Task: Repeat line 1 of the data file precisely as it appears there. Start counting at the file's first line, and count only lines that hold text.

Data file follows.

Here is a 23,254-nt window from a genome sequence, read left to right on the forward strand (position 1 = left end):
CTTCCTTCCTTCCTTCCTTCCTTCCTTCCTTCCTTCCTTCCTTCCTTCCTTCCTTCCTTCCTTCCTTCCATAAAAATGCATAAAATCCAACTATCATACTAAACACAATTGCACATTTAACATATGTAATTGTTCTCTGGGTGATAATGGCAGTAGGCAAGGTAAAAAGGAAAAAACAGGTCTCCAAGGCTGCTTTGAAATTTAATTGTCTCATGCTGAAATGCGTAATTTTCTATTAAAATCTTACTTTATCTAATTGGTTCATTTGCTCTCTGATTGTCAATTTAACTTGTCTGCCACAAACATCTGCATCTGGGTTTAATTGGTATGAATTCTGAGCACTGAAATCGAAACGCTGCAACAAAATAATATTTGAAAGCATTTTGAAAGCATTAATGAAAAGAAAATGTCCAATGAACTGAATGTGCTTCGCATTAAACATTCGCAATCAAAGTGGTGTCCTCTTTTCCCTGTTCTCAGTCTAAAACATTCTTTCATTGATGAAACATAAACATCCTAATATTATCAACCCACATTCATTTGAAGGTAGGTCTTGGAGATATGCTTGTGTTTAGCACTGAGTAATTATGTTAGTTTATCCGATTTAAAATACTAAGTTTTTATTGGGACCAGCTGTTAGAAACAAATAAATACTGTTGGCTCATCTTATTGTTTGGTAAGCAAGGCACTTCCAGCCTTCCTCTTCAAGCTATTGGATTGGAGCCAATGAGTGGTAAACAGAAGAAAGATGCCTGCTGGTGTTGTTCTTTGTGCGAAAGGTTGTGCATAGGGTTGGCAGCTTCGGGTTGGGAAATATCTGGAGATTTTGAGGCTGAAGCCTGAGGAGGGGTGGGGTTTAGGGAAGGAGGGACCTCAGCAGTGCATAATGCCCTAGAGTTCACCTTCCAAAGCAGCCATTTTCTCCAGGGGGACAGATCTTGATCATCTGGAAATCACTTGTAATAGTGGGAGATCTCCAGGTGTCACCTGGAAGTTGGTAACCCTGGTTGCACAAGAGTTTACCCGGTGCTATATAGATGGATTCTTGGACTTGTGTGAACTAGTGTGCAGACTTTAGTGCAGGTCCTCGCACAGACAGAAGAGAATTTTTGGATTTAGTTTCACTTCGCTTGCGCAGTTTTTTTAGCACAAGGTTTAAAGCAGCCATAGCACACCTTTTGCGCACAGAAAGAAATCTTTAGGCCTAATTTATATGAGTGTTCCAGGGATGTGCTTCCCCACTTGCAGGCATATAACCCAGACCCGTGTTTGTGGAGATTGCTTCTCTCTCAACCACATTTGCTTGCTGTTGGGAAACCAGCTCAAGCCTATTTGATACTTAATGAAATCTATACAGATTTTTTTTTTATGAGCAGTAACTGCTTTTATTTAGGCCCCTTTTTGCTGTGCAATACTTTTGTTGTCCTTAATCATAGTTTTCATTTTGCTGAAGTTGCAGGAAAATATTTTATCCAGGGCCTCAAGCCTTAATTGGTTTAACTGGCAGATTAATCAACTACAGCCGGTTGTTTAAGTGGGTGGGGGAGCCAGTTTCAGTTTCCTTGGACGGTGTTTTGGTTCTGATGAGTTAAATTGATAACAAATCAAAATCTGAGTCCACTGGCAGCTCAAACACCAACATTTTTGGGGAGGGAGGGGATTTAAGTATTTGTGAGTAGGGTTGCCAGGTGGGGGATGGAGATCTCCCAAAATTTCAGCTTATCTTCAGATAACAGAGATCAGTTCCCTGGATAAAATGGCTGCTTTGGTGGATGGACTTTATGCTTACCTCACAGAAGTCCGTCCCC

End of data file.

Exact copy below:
Here is a 23,254-nt window from a genome sequence, read left to right on the forward strand (position 1 = left end):